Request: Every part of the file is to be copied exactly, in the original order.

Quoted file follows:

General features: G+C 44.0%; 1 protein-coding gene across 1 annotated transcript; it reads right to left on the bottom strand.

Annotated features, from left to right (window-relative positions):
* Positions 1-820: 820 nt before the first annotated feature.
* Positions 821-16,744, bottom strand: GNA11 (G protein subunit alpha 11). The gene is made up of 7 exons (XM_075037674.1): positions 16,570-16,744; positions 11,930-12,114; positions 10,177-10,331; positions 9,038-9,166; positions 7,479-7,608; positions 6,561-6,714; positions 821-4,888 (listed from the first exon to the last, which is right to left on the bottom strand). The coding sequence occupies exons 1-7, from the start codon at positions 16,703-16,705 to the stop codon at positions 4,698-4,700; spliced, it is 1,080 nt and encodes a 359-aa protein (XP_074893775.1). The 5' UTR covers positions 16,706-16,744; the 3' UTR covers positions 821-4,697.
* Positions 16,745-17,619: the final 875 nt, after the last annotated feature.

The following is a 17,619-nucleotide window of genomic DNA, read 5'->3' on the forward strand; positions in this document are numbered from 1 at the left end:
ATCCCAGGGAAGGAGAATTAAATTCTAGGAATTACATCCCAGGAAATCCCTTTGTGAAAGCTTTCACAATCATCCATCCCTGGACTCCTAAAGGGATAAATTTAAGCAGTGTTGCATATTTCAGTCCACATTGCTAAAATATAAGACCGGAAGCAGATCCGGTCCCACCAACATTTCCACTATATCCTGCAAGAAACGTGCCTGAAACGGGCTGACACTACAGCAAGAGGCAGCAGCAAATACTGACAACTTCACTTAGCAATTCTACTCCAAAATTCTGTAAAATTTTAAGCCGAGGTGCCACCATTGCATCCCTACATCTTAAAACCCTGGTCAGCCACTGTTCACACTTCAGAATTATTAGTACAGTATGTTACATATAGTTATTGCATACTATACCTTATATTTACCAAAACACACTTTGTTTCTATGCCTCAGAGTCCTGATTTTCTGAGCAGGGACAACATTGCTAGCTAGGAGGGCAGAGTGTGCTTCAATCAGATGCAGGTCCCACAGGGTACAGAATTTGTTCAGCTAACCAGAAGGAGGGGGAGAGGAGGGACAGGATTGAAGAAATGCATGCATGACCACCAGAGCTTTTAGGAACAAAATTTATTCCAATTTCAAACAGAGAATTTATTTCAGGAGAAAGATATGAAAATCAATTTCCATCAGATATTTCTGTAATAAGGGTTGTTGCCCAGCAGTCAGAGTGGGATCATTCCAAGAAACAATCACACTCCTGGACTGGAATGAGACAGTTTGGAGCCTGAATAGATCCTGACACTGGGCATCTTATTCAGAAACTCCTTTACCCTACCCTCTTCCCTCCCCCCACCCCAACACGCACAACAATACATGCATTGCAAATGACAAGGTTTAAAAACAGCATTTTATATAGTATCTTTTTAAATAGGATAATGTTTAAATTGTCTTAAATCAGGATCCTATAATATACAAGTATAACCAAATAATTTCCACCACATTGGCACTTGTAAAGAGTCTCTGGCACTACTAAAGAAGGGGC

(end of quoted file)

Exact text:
General features: G+C 44.0%; 1 protein-coding gene across 1 annotated transcript; it reads right to left on the bottom strand.

Annotated features, from left to right (window-relative positions):
* Positions 1-820: 820 nt before the first annotated feature.
* Positions 821-16,744, bottom strand: GNA11 (G protein subunit alpha 11). The gene is made up of 7 exons (XM_075037674.1): positions 16,570-16,744; positions 11,930-12,114; positions 10,177-10,331; positions 9,038-9,166; positions 7,479-7,608; positions 6,561-6,714; positions 821-4,888 (listed from the first exon to the last, which is right to left on the bottom strand). The coding sequence occupies exons 1-7, from the start codon at positions 16,703-16,705 to the stop codon at positions 4,698-4,700; spliced, it is 1,080 nt and encodes a 359-aa protein (XP_074893775.1). The 5' UTR covers positions 16,706-16,744; the 3' UTR covers positions 821-4,697.
* Positions 16,745-17,619: the final 875 nt, after the last annotated feature.

The following is a 17,619-nucleotide window of genomic DNA, read 5'->3' on the forward strand; positions in this document are numbered from 1 at the left end:
ATCCCAGGGAAGGAGAATTAAATTCTAGGAATTACATCCCAGGAAATCCCTTTGTGAAAGCTTTCACAATCATCCATCCCTGGACTCCTAAAGGGATAAATTTAAGCAGTGTTGCATATTTCAGTCCACATTGCTAAAATATAAGACCGGAAGCAGATCCGGTCCCACCAACATTTCCACTATATCCTGCAAGAAACGTGCCTGAAACGGGCTGACACTACAGCAAGAGGCAGCAGCAAATACTGACAACTTCACTTAGCAATTCTACTCCAAAATTCTGTAAAATTTTAAGCCGAGGTGCCACCATTGCATCCCTACATCTTAAAACCCTGGTCAGCCACTGTTCACACTTCAGAATTATTAGTACAGTATGTTACATATAGTTATTGCATACTATACCTTATATTTACCAAAACACACTTTGTTTCTATGCCTCAGAGTCCTGATTTTCTGAGCAGGGACAACATTGCTAGCTAGGAGGGCAGAGTGTGCTTCAATCAGATGCAGGTCCCACAGGGTACAGAATTTGTTCAGCTAACCAGAAGGAGGGGGAGAGGAGGGACAGGATTGAAGAAATGCATGCATGACCACCAGAGCTTTTAGGAACAAAATTTATTCCAATTTCAAACAGAGAATTTATTTCAGGAGAAAGATATGAAAATCAATTTCCATCAGATATTTCTGTAATAAGGGTTGTTGCCCAGCAGTCAGAGTGGGATCATTCCAAGAAACAATCACACTCCTGGACTGGAATGAGACAGTTTGGAGCCTGAATAGATCCTGACACTGGGCATCTTATTCAGAAACTCCTTTACCCTACCCTCTTCCCTCCCCCCACCCCAACACGCACAACAATACATGCATTGCAAATGACAAGGTTTAAAAACAGCATTTTATATAGTATCTTTTTAAATAGGATAATGTTTAAATTGTCTTAAATCAGGATCCTATAATATACAAGTATAACCAAATAATTTCCACCACATTGGCACTTGTAAAGAGTCTCTGGCACTACTAAAGAAGGGGC